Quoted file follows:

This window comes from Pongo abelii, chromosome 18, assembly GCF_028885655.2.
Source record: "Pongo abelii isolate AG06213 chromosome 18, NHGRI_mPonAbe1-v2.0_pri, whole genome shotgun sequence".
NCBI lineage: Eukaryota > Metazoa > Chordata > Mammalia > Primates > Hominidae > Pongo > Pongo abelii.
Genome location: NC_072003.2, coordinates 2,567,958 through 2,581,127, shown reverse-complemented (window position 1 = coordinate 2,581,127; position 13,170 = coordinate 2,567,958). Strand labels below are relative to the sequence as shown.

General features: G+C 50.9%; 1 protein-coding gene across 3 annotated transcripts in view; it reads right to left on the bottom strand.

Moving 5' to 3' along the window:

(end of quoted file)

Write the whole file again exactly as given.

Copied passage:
This window comes from Pongo abelii, chromosome 18, assembly GCF_028885655.2.
Source record: "Pongo abelii isolate AG06213 chromosome 18, NHGRI_mPonAbe1-v2.0_pri, whole genome shotgun sequence".
NCBI lineage: Eukaryota > Metazoa > Chordata > Mammalia > Primates > Hominidae > Pongo > Pongo abelii.
Genome location: NC_072003.2, coordinates 2,567,958 through 2,581,127, shown reverse-complemented (window position 1 = coordinate 2,581,127; position 13,170 = coordinate 2,567,958). Strand labels below are relative to the sequence as shown.

General features: G+C 50.9%; 1 protein-coding gene across 3 annotated transcripts in view; it reads right to left on the bottom strand.

Moving 5' to 3' along the window: